2.4. Ethical issues Participants were informed that they had the right to refuse to participate in or withdraw from the study at any time, and that their decision would not affect their present or future care. Only participants signing a consent form were administered the questionnaire. 2.5. Data analysis The Statistical Package for Social Sciences (SPSS) version 10.0 for Windows was used for data analysis. Statistical methods included mean, standard deviation (SD), one-way analysis of variance (ANOVA), the Bonnferroni comparison procedure, Pearson’s correlation, and stepwise multiple linear regression. In all tests, p values of less than 0.05 were interpreted as statistically significant.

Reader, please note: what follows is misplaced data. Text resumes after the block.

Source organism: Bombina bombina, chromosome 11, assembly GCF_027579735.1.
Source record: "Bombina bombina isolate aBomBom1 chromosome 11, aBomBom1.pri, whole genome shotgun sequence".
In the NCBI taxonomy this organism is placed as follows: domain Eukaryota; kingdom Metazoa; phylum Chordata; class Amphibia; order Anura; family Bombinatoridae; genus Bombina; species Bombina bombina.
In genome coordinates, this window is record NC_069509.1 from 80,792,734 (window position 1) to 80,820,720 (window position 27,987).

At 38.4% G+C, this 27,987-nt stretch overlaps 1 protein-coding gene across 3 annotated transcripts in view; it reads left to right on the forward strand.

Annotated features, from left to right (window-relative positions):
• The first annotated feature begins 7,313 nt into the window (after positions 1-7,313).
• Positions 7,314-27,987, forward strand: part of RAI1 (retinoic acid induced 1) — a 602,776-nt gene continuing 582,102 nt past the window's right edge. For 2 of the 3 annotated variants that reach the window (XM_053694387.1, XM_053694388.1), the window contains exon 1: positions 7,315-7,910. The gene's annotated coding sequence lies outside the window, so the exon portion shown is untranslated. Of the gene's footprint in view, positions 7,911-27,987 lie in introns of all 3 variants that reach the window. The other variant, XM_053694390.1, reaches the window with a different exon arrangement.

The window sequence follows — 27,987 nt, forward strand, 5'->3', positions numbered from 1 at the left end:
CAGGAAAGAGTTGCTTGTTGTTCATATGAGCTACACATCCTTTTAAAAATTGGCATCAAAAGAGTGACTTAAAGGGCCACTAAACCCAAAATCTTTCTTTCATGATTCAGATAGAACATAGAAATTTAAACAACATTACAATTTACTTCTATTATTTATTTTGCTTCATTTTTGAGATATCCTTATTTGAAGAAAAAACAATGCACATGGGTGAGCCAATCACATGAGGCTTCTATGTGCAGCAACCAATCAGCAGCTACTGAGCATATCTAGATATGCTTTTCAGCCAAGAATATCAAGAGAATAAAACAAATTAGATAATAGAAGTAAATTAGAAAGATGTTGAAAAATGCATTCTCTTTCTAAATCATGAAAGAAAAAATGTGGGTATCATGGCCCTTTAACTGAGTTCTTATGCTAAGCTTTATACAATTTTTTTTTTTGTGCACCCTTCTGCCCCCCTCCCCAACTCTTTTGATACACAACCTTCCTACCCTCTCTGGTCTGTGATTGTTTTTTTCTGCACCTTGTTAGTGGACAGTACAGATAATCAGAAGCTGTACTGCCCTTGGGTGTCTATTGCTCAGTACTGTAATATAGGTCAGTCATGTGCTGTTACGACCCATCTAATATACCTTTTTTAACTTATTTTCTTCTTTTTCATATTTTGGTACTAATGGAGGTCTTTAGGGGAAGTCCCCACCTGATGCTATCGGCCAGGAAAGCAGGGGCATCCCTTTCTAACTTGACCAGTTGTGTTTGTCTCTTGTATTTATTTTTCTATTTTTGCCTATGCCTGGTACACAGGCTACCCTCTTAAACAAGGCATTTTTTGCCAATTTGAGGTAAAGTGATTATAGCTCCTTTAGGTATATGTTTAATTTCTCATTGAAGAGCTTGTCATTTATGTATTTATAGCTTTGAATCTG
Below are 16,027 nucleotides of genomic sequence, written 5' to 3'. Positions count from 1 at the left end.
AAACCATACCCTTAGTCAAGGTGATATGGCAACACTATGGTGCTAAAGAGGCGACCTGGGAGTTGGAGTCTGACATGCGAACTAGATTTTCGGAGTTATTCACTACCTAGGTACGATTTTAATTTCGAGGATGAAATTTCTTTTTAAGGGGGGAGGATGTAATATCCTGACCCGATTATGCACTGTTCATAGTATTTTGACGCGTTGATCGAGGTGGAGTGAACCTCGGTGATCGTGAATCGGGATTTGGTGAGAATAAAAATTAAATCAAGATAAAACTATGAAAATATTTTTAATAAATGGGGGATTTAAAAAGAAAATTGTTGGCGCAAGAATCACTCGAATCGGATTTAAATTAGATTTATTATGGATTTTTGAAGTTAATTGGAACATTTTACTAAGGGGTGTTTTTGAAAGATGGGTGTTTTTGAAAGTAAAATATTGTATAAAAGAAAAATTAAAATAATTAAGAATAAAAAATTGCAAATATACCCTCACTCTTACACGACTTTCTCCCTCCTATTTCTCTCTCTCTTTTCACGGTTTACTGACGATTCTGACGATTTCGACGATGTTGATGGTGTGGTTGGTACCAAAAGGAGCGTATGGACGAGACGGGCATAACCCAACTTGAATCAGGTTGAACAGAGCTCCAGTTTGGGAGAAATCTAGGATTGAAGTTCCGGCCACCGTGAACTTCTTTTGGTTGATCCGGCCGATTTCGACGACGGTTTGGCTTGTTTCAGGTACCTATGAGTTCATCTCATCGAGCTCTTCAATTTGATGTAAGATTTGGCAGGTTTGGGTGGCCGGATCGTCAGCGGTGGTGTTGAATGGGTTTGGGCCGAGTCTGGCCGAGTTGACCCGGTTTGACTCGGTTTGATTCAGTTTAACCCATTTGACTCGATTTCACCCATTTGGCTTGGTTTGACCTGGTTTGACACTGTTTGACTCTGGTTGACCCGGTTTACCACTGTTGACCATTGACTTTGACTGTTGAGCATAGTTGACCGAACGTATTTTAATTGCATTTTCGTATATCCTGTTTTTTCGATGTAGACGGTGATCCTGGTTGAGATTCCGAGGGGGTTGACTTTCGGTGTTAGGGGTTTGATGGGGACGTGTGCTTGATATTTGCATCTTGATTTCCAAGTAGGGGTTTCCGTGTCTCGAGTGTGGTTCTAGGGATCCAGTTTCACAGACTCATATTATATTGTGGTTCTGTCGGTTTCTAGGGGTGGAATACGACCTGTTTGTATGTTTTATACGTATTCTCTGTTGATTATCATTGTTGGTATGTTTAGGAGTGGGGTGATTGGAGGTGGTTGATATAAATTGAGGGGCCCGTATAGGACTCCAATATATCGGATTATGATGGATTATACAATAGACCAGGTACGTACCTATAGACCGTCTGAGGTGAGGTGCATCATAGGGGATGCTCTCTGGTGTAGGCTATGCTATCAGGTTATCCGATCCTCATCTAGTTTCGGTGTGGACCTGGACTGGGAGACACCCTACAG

3. Results Distribution of gender, marital status, religious beliefs, educational level, and socioeconomic status are shown in Table 1. The age of participants ranged from 65 to 95, with a mean age of 78.45 (SD ¼ 6.55) years. The length of residing in a nursing home ranged from 180 days to 3546 days, with a median of 416 days. Ninety-one participants (89.57%) had multiple chronic diseases. Fifty-nine participants (57.80%) were diagnosed as having cardiovascular illnesses. The mean score of QOL was 18.04 (SD ¼ 3.80), which indicates that the participants perceived a medium rating level of QOL. The mean scores for physical function and ADL were 25.11 (SD ¼ 3.50) and 35.33 (SD ¼ 7.50), respectively. The functional status of the elderly residents was not unacceptably low in this study. Distributions of each item in the empowering subscale are shown in Table 2. The mean item score for the empowering subscale was 2.26 (SD ¼ 0.43). This indicates that patients’ perceived empowering care was within a medium rating level. The lowest score occurred in ‘Do staffs provide you with information about your future care options?’ The second lowest score occurred in ‘Do staffs make sure that you are able to perform activities by yourself?’ Distributions of each item in the disempowering subscale are shown in Table 3. The mean item score for the disempowering subscale was 1.25 (SD ¼ 0.22). This indicates that participants gave a low rating level to perception of disempowering care. Additionally, ‘Do staffs attend other tasks even when they realize you need help?’, ‘Do staffs dispense treatment without telling you what they entail?’ and ‘Do staffs respond slowly to your complaints of being in pain?’ had higher scores than other items.